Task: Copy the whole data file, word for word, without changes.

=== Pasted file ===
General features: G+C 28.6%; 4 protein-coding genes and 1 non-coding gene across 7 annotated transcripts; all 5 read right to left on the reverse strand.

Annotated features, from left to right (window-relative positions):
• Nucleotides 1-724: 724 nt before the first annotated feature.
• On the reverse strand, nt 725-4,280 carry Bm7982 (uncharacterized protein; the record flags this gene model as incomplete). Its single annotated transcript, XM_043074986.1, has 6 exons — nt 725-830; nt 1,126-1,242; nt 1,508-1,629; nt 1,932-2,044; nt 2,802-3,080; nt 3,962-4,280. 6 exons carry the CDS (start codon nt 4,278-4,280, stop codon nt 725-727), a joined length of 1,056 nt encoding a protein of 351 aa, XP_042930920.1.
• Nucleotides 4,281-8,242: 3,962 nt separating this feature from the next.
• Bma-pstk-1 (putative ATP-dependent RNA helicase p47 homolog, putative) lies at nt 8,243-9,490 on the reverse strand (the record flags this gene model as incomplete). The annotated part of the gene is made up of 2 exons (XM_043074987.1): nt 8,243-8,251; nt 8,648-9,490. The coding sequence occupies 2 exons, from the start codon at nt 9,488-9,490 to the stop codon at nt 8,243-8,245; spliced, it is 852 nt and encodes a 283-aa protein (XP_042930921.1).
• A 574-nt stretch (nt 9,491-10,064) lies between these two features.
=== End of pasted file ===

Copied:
General features: G+C 28.6%; 4 protein-coding genes and 1 non-coding gene across 7 annotated transcripts; all 5 read right to left on the reverse strand.

Annotated features, from left to right (window-relative positions):
• Nucleotides 1-724: 724 nt before the first annotated feature.
• On the reverse strand, nt 725-4,280 carry Bm7982 (uncharacterized protein; the record flags this gene model as incomplete). Its single annotated transcript, XM_043074986.1, has 6 exons — nt 725-830; nt 1,126-1,242; nt 1,508-1,629; nt 1,932-2,044; nt 2,802-3,080; nt 3,962-4,280. 6 exons carry the CDS (start codon nt 4,278-4,280, stop codon nt 725-727), a joined length of 1,056 nt encoding a protein of 351 aa, XP_042930920.1.
• Nucleotides 4,281-8,242: 3,962 nt separating this feature from the next.
• Bma-pstk-1 (putative ATP-dependent RNA helicase p47 homolog, putative) lies at nt 8,243-9,490 on the reverse strand (the record flags this gene model as incomplete). The annotated part of the gene is made up of 2 exons (XM_043074987.1): nt 8,243-8,251; nt 8,648-9,490. The coding sequence occupies 2 exons, from the start codon at nt 9,488-9,490 to the stop codon at nt 8,243-8,245; spliced, it is 852 nt and encodes a 283-aa protein (XP_042930921.1).
• A 574-nt stretch (nt 9,491-10,064) lies between these two features.